Schafer not comfortable on bench
To be a successful bench player, Logan Schafer learned you have to think like a regular.
Let him explain.
“I feel like last year I tried to be a bench player, and I'm not a bench player,” said the Milwaukee Brewers' versatile outfielder. “I might be a player that's on the bench, but I'm not a bench player.
“That's how I looked at it last year, and I feel like it held me back. I didn't let my talents and ability come out last year because of the role I was in. I felt like everyone looked at me as a bench player, and I actually ended up looking at myself that way.”
It's difficult enough for a young player to adjust to life on a big-league bench after playing every day in the minors. For Schafer, 27, playing in the majors for a full season for the first time in 2013, he compounded the problem by trying to be what he thought people wanted him to be.
It didn't help that Schafer battled through nagging knee and back issues along the way, but he never used those ailments as an excuse for his overall offensive struggles.
Getting 298 at-bats over 134 games, Schafer batted .211 with 15 doubles, three triples, four homers and 33 runs batted in. He made 68 starts, including 39 in left field, 18 in center and 11 in right, while also leading the team with 10 pinch-hits, pinch-hit at-bats (39) and pinch-hit RBI (five).
For a career .294 hitter in the minor leagues, it was “a huge learning experience.”
“I'd never come off the bench; never been a non-starter in my career,” said Schafer, a third-round draft pick in 2008 out of Cal Poly San Luis Obispo. “So, it was very difficult for me to adjust to that role.
“I thought I'd be better adjusting to it. I was OK coming off the bench for pinch-hits and whatnot. My issue was my starts. Whenever I got a start, it was tough getting back into my routine.
“When you spend enough time sitting on the bench and not getting into games until the seventh or eighth inning, sometimes it weighs on you. Last year, I let it get to me a bit.”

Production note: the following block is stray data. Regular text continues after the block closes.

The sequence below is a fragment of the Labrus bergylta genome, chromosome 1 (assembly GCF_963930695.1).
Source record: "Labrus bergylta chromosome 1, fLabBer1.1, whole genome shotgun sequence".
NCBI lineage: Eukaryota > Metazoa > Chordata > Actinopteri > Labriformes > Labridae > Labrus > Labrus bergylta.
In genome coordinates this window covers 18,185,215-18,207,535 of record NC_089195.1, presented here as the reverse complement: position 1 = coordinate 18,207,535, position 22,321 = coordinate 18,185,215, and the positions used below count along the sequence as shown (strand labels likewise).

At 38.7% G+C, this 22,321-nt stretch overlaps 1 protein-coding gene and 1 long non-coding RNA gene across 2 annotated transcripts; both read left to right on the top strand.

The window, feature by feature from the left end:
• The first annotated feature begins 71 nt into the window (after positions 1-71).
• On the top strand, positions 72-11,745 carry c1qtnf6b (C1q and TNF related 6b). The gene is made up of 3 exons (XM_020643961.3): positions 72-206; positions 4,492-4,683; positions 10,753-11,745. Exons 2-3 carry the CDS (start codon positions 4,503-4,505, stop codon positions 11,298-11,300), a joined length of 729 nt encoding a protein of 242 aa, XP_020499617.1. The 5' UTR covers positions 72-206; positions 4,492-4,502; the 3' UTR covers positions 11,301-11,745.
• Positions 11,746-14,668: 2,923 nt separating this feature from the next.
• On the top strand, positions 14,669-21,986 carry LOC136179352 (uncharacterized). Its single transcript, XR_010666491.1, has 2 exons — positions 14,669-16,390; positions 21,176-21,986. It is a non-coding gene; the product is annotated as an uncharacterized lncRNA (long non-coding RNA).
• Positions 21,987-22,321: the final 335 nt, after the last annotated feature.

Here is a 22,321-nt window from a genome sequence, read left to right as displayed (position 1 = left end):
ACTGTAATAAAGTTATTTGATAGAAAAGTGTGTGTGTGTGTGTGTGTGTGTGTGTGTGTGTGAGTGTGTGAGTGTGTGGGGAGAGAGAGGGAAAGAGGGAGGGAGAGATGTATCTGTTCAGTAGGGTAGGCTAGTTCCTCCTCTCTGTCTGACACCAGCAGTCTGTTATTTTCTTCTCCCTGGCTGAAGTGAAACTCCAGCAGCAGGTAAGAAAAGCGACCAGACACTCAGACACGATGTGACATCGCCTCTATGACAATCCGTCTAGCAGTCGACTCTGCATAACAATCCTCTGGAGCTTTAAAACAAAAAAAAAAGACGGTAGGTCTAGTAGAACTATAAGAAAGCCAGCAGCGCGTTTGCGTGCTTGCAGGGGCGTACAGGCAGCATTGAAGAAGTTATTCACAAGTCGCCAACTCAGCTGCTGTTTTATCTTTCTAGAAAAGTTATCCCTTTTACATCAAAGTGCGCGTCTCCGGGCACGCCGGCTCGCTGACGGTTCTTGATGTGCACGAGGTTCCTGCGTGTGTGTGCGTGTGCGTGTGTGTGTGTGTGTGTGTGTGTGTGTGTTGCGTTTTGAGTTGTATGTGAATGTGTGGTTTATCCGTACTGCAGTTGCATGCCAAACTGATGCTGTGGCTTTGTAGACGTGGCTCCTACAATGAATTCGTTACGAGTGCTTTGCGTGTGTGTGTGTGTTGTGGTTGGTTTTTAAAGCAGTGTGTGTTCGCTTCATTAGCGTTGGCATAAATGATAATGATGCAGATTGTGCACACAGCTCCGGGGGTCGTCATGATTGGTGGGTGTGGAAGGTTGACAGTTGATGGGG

To avoid falling into that trap again, Schafer went home and reminded himself that he always played best when having fun. In other words, he decided not to clutter his mind with all the trappings of worrying about when his next at-bat might come.
“It's a conscious choice by me to make sure I'm just being happy every day,” Schafer said. “I feel the results will come by just being myself. I'm a baseball player, and I love being out here and playing.
“I'm trying to just be myself and it's really fun. It's really nice to just go out there and play the game I love and just be myself, and not think about all the logistics, and who's going to be where. Just go out there and play.”
Playing with that carefree attitude, Schafer has had a stellar spring. He is batting .340 (18 for 53) with three doubles, two triples, a home run, six RBI and five stolen bases, regularly squaring up pitches, even when making outs.
Schafer's performance has not surprised manager Ron Roenicke, one of his staunchest advocates.
“He's had a great spring,” Roenicke said. “This guy is a good player. Somewhere down the line, he'll probably get a chance to play every day, and see where he's at.
“He's very confident. That's going to help him off the bench, also. When you're not sure if you can hit in the big leagues or play in the big leagues, you try to do a role and it's very difficult. If you're not really confident, borderline cocky, it's tough.”
Schafer's defensive versatility allowed the Brewers to keep him as their lone extra outfielder as they put together their 25-man roster. A centerfielder by trade—and a Gold Glove-quality defender at that position—Schafer also can play left and right without being a fish out of water.
“Say he was just a centerfielder and hadn't played the corners, it would be tough to do that (keep one extra outfielder),” Roenicke said. It allows us to feel comfortable going in.
“He is smoother than 'Gomey' in center. It's just that 'Gomey' has speed that not many people have. 'Schaf' is pretty 'on' with his jumps. That's instinct.”
With no guarantee of seeing more action than a year ago, Schafer believes he's better equipped to handle life as a reserve in the big leagues. Priority No. 1: Think like a regular.
“Since 2011, when I got my first call-up, everyone's been talking about my defense and versatility, and how I can bunt and run the bases,” he said. “But nobody ever talked about how I can hit, which I've always done throughout the minor leagues my entire career.
“I let people get in my head and say I can't hit, and I sort of just bought into that. It's brutal. I'm a hell of a baseball player, and when I have the opportunity to get in the lineup, I can hit.
“When I figured it all out and looked back at my year, I realized how much stuff I had to go through and endure, and hopefully come out a better player.”